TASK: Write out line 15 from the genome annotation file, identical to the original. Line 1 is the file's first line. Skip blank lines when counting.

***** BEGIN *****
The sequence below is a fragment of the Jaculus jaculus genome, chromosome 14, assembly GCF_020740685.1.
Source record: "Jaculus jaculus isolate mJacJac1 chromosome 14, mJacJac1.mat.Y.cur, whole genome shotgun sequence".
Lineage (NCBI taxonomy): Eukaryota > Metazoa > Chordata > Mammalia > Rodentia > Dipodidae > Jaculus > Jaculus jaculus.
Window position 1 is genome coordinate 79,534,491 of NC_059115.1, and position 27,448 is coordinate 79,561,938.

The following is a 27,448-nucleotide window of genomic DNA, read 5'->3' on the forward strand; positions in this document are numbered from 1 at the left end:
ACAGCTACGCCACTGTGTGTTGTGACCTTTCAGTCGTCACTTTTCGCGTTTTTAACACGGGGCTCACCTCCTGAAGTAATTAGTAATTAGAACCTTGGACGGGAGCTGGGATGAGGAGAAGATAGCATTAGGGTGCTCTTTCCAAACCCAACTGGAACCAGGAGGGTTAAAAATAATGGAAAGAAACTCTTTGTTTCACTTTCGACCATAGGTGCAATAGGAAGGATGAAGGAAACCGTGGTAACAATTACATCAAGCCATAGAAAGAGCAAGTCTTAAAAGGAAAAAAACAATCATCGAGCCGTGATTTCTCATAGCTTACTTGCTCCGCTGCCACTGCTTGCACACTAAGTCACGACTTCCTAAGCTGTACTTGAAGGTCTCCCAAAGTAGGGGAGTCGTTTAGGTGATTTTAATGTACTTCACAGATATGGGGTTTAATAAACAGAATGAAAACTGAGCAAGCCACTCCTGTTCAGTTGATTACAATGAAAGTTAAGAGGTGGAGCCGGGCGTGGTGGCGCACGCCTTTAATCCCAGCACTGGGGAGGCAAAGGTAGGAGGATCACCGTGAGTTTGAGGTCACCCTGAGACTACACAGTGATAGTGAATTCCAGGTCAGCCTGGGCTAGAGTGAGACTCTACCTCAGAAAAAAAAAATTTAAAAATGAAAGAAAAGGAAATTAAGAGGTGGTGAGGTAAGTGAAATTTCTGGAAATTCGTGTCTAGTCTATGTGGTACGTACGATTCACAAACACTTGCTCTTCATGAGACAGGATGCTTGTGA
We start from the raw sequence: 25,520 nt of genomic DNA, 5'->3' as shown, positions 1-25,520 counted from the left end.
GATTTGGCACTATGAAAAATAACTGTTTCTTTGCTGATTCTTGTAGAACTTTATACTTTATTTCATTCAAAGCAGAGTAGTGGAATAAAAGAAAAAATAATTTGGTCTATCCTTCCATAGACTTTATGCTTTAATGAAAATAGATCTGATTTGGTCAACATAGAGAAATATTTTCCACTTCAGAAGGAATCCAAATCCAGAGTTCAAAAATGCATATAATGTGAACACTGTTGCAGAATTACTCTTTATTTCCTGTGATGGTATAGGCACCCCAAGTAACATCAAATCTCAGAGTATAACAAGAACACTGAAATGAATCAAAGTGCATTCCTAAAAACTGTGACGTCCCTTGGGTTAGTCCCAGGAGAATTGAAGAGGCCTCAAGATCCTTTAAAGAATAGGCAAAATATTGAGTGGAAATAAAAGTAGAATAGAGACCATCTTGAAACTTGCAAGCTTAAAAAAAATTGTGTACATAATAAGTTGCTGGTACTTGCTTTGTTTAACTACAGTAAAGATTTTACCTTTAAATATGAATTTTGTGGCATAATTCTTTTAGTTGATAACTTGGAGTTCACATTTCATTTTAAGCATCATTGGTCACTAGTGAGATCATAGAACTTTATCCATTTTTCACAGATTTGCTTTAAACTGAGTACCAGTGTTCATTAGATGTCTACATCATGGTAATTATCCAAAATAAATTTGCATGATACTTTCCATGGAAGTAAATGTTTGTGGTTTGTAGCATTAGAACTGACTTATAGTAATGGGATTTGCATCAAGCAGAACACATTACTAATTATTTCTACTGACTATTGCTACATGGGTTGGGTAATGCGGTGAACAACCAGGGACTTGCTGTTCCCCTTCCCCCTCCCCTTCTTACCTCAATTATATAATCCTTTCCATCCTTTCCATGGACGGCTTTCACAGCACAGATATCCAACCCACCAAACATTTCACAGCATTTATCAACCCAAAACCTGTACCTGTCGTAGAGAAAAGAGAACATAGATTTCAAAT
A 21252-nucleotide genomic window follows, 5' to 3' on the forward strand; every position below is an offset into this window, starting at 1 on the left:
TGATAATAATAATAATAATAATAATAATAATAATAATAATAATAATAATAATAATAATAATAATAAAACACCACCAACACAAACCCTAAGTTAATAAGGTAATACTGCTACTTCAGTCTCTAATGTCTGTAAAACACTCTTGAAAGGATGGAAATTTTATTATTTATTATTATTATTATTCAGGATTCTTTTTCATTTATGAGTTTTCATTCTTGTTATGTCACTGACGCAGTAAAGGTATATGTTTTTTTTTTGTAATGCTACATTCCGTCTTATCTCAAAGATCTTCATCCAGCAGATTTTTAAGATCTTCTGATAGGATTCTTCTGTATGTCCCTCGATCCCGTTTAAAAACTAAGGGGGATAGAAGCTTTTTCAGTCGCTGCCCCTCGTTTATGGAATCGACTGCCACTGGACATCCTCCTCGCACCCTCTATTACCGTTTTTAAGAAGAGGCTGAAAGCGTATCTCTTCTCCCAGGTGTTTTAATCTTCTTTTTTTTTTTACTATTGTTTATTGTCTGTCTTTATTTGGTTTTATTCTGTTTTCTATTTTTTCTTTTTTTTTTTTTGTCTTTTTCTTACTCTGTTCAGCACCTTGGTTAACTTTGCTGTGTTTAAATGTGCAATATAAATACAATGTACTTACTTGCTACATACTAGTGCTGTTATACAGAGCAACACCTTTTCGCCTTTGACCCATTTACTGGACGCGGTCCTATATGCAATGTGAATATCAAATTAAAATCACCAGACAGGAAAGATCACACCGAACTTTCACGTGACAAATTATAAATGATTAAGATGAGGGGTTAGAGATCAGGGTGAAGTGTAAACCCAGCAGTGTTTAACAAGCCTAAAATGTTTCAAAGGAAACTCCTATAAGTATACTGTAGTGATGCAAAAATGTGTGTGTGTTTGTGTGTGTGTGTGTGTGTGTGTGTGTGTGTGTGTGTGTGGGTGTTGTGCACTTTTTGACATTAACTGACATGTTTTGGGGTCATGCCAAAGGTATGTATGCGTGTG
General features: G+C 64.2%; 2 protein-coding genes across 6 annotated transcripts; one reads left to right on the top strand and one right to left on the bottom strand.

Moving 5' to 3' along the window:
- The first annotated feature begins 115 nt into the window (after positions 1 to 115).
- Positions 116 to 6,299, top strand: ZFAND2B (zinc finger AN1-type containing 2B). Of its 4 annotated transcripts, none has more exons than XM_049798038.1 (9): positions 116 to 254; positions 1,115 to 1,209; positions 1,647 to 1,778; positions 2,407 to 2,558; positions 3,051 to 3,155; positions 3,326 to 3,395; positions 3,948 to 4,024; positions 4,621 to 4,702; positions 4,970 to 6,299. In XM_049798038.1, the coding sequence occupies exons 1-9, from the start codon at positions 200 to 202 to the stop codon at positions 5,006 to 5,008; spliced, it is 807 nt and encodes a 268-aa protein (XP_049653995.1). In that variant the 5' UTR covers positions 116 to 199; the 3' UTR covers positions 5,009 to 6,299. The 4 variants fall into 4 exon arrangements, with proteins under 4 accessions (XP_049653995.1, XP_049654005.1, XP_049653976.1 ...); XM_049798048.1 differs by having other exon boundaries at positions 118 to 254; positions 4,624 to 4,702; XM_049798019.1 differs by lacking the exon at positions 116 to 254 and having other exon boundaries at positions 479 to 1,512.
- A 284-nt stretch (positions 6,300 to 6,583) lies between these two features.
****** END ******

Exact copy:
- A 284-nt stretch (positions 6,300 to 6,583) lies between these two features.